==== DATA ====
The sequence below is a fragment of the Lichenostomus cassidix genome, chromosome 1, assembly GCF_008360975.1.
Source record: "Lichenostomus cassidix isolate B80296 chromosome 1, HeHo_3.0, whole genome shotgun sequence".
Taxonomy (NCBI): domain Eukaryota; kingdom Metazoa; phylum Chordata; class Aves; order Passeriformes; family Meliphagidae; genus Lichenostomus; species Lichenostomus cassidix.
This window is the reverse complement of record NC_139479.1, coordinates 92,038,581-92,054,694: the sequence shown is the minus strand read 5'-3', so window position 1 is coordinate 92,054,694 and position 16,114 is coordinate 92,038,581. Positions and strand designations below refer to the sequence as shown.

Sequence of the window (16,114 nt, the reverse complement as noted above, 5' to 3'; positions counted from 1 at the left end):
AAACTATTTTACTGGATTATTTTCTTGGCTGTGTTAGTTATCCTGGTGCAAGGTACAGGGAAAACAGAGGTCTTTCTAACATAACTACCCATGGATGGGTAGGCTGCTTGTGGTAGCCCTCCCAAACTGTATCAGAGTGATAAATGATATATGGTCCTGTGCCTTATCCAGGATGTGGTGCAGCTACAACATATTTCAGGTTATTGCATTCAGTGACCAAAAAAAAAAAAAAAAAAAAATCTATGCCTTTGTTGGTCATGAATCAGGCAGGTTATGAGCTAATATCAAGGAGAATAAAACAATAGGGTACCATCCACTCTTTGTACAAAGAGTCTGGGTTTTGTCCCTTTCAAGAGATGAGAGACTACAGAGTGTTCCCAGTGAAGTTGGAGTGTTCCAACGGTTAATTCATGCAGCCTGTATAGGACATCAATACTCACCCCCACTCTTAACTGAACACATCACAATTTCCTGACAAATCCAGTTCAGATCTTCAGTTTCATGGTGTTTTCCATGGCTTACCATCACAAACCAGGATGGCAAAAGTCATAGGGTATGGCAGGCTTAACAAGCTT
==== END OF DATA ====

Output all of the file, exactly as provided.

The sequence below is a fragment of the Lichenostomus cassidix genome, chromosome 1, assembly GCF_008360975.1.
Source record: "Lichenostomus cassidix isolate B80296 chromosome 1, HeHo_3.0, whole genome shotgun sequence".
Taxonomy (NCBI): domain Eukaryota; kingdom Metazoa; phylum Chordata; class Aves; order Passeriformes; family Meliphagidae; genus Lichenostomus; species Lichenostomus cassidix.
This window is the reverse complement of record NC_139479.1, coordinates 92,038,581-92,054,694: the sequence shown is the minus strand read 5'-3', so window position 1 is coordinate 92,054,694 and position 16,114 is coordinate 92,038,581. Positions and strand designations below refer to the sequence as shown.

Sequence of the window (16,114 nt, the reverse complement as noted above, 5' to 3'; positions counted from 1 at the left end):
AAACTATTTTACTGGATTATTTTCTTGGCTGTGTTAGTTATCCTGGTGCAAGGTACAGGGAAAACAGAGGTCTTTCTAACATAACTACCCATGGATGGGTAGGCTGCTTGTGGTAGCCCTCCCAAACTGTATCAGAGTGATAAATGATATATGGTCCTGTGCCTTATCCAGGATGTGGTGCAGCTACAACATATTTCAGGTTATTGCATTCAGTGACCAAAAAAAAAAAAAAAAAAAAATCTATGCCTTTGTTGGTCATGAATCAGGCAGGTTATGAGCTAATATCAAGGAGAATAAAACAATAGGGTACCATCCACTCTTTGTACAAAGAGTCTGGGTTTTGTCCCTTTCAAGAGATGAGAGACTACAGAGTGTTCCCAGTGAAGTTGGAGTGTTCCAACGGTTAATTCATGCAGCCTGTATAGGACATCAATACTCACCCCCACTCTTAACTGAACACATCACAATTTCCTGACAAATCCAGTTCAGATCTTCAGTTTCATGGTGTTTTCCATGGCTTACCATCACAAACCAGGATGGCAAAAGTCATAGGGTATGGCAGGCTTAACAAGCTT